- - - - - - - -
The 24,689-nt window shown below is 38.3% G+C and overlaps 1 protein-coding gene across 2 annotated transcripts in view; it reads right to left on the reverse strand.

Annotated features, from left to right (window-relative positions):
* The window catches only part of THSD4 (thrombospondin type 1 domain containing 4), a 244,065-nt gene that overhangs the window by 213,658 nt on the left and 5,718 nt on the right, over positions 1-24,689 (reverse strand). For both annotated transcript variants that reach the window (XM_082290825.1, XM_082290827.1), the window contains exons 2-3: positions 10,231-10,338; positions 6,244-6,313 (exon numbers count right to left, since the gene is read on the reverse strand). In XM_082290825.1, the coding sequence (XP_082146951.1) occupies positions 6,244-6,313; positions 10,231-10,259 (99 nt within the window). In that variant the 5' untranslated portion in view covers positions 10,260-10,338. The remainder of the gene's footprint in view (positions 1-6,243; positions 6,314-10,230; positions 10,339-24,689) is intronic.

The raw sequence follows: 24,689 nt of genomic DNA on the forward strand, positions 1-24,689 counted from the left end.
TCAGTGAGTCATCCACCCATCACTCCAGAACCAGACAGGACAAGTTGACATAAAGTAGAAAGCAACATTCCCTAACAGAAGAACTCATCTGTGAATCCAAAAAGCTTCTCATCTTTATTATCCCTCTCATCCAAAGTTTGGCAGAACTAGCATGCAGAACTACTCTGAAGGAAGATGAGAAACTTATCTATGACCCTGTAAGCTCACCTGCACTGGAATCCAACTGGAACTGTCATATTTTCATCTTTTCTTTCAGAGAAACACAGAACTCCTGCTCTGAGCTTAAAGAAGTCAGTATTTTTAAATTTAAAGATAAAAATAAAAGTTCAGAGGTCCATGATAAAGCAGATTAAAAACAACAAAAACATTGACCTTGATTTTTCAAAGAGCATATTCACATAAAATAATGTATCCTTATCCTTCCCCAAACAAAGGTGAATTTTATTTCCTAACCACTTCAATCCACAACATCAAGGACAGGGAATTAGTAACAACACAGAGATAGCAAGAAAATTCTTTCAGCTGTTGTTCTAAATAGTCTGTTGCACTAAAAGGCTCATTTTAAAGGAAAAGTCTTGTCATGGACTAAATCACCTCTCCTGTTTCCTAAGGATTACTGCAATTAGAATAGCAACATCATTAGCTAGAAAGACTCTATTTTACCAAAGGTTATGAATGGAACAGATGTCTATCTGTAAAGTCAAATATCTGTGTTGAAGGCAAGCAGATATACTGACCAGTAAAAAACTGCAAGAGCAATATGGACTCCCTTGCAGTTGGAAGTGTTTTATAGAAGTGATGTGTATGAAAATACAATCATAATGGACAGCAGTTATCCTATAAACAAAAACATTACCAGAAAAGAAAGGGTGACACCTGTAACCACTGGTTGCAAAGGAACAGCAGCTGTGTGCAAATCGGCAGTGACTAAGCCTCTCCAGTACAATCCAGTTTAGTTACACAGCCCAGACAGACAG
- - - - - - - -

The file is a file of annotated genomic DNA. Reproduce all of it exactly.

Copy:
The 24,689-nt window shown below is 38.3% G+C and overlaps 1 protein-coding gene across 2 annotated transcripts in view; it reads right to left on the reverse strand.

Annotated features, from left to right (window-relative positions):
* The window catches only part of THSD4 (thrombospondin type 1 domain containing 4), a 244,065-nt gene that overhangs the window by 213,658 nt on the left and 5,718 nt on the right, over positions 1-24,689 (reverse strand). For both annotated transcript variants that reach the window (XM_082290825.1, XM_082290827.1), the window contains exons 2-3: positions 10,231-10,338; positions 6,244-6,313 (exon numbers count right to left, since the gene is read on the reverse strand). In XM_082290825.1, the coding sequence (XP_082146951.1) occupies positions 6,244-6,313; positions 10,231-10,259 (99 nt within the window). In that variant the 5' untranslated portion in view covers positions 10,260-10,338. The remainder of the gene's footprint in view (positions 1-6,243; positions 6,314-10,230; positions 10,339-24,689) is intronic.

The raw sequence follows: 24,689 nt of genomic DNA on the forward strand, positions 1-24,689 counted from the left end.
TCAGTGAGTCATCCACCCATCACTCCAGAACCAGACAGGACAAGTTGACATAAAGTAGAAAGCAACATTCCCTAACAGAAGAACTCATCTGTGAATCCAAAAAGCTTCTCATCTTTATTATCCCTCTCATCCAAAGTTTGGCAGAACTAGCATGCAGAACTACTCTGAAGGAAGATGAGAAACTTATCTATGACCCTGTAAGCTCACCTGCACTGGAATCCAACTGGAACTGTCATATTTTCATCTTTTCTTTCAGAGAAACACAGAACTCCTGCTCTGAGCTTAAAGAAGTCAGTATTTTTAAATTTAAAGATAAAAATAAAAGTTCAGAGGTCCATGATAAAGCAGATTAAAAACAACAAAAACATTGACCTTGATTTTTCAAAGAGCATATTCACATAAAATAATGTATCCTTATCCTTCCCCAAACAAAGGTGAATTTTATTTCCTAACCACTTCAATCCACAACATCAAGGACAGGGAATTAGTAACAACACAGAGATAGCAAGAAAATTCTTTCAGCTGTTGTTCTAAATAGTCTGTTGCACTAAAAGGCTCATTTTAAAGGAAAAGTCTTGTCATGGACTAAATCACCTCTCCTGTTTCCTAAGGATTACTGCAATTAGAATAGCAACATCATTAGCTAGAAAGACTCTATTTTACCAAAGGTTATGAATGGAACAGATGTCTATCTGTAAAGTCAAATATCTGTGTTGAAGGCAAGCAGATATACTGACCAGTAAAAAACTGCAAGAGCAATATGGACTCCCTTGCAGTTGGAAGTGTTTTATAGAAGTGATGTGTATGAAAATACAATCATAATGGACAGCAGTTATCCTATAAACAAAAACATTACCAGAAAAGAAAGGGTGACACCTGTAACCACTGGTTGCAAAGGAACAGCAGCTGTGTGCAAATCGGCAGTGACTAAGCCTCTCCAGTACAATCCAGTTTAGTTACACAGCCCAGACAGACAG